There are more than 3,000 types of wound dressings available on the market today; making it is easy to become overwhelmed by the options. The secret to understanding the various types of wound dressings is to learn the basic properties of the eight main categories of wound dressings.  The dressings within each category are not identical; however, they do possess many of the same properties.  This section provides detailed information on the properties of the eight main categories of wound dressings.

Traditionally, gauze wound dressings were made from woven or nonwoven gauze. Gauze dressings continue to be the most readily available wound dressings in use today.  Gauze is highly permeable and relatively non-occlusive.  Therefore, gauze dressings may promote desiccation in wounds with minimal exudate unless used in combination with another dressing or topical agent.  Gauze may be used as a primary or secondary wound dressing. Gauze dressings are inexpensive for one-time or short-term use.  Gauze dressings come in many forms: squares, sheets, rolls, and packing strips.

Film dressings are thin, flexible sheets of clear polyurethane combining an adhesive coating on one side to allow adherence to the skin. The adhesive reacts with wound exudate to prevent adhesion to the wound bed while allowing the film to stick to the dry, skin surrounding the wound. Film dressings are highly elastic and conformable to body contours and are suitable for use either as a primary or secondary dressing. The transparent quality of film dressings allows visualization of the wound.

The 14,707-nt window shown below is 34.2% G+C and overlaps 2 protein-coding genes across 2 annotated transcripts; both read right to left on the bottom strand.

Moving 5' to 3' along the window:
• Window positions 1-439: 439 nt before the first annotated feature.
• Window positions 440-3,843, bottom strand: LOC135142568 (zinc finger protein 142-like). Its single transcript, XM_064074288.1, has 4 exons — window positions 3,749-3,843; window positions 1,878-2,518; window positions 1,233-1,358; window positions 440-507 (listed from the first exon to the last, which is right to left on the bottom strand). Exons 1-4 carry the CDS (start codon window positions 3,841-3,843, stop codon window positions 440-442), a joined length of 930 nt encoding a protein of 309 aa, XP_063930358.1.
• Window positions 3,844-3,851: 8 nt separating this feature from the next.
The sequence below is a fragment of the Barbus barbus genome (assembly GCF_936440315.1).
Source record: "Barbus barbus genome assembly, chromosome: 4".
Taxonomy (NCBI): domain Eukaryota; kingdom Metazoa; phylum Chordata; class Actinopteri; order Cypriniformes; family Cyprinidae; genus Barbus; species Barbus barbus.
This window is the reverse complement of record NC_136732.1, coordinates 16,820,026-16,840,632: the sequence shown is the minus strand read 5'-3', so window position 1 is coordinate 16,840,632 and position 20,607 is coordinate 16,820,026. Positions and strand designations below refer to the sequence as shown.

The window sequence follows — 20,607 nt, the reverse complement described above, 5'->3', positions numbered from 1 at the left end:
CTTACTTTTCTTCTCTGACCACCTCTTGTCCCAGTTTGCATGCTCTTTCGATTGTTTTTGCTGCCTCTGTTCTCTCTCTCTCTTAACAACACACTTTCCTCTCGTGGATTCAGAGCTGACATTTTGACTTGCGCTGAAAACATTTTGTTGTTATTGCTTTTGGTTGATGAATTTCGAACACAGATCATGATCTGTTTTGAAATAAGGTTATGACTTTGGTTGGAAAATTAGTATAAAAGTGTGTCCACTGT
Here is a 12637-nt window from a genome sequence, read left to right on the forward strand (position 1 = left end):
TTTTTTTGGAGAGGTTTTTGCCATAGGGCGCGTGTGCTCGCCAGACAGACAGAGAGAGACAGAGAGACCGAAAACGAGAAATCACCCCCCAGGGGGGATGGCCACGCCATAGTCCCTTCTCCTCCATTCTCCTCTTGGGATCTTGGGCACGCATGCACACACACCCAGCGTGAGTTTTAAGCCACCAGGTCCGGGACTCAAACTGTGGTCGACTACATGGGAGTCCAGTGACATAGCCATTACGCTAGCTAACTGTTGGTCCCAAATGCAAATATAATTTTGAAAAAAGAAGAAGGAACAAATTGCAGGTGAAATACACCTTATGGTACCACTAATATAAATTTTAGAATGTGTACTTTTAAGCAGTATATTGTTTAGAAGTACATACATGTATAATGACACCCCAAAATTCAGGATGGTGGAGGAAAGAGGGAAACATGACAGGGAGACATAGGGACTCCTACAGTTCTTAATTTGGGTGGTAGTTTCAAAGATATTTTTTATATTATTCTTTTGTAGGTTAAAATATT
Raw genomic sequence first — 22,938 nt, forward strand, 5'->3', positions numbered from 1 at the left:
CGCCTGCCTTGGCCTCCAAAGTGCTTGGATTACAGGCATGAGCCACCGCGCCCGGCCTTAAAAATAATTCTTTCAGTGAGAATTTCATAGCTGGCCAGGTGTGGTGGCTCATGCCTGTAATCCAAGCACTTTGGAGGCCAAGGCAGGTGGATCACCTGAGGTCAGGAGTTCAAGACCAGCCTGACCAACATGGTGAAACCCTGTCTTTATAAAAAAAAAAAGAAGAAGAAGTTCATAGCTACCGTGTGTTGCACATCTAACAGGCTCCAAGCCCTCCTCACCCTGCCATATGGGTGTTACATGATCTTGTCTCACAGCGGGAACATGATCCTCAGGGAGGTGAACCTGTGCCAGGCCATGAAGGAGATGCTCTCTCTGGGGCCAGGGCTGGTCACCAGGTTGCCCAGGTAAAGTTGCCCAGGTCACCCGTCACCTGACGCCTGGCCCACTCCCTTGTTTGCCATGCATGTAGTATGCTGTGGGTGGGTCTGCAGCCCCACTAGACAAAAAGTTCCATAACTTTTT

Hydrogel wound dressings are 80% to 99% water-or-glycerin-based wound dressings that are available in sheets, gels, or impregnated gauzes.  Hydrogels can only absorb a minimal amount of fluid. But since they contain high water/glycerin content they are able to donate moisture to dry wounds.  When applied to the skin or wound, they feel cool and may decrease wound pain. But, hydrogels are permeable to gas and water, making them less effective bacterial barriers than semipermeable films or hydrocolloids. And, they may dehydrate easily, particularly if water based. Almost all hydrogels are non-adhesive and require a secondary dressing.

Foam wound dressings are sheets and other shapes of foamed polymer solutions (most commonly polyurethane) with small, open cells capable of holding fluids. They may be impregnated or layered in combination with other materials. Absorption capability depends on thickness and composition. The area in contact with the wound surface is non-adhesive for easy removal. Available with an adhesive border and/or a transparent film coating that acts as a bacterial barrier. Indicated for partial- and full-thickness wounds.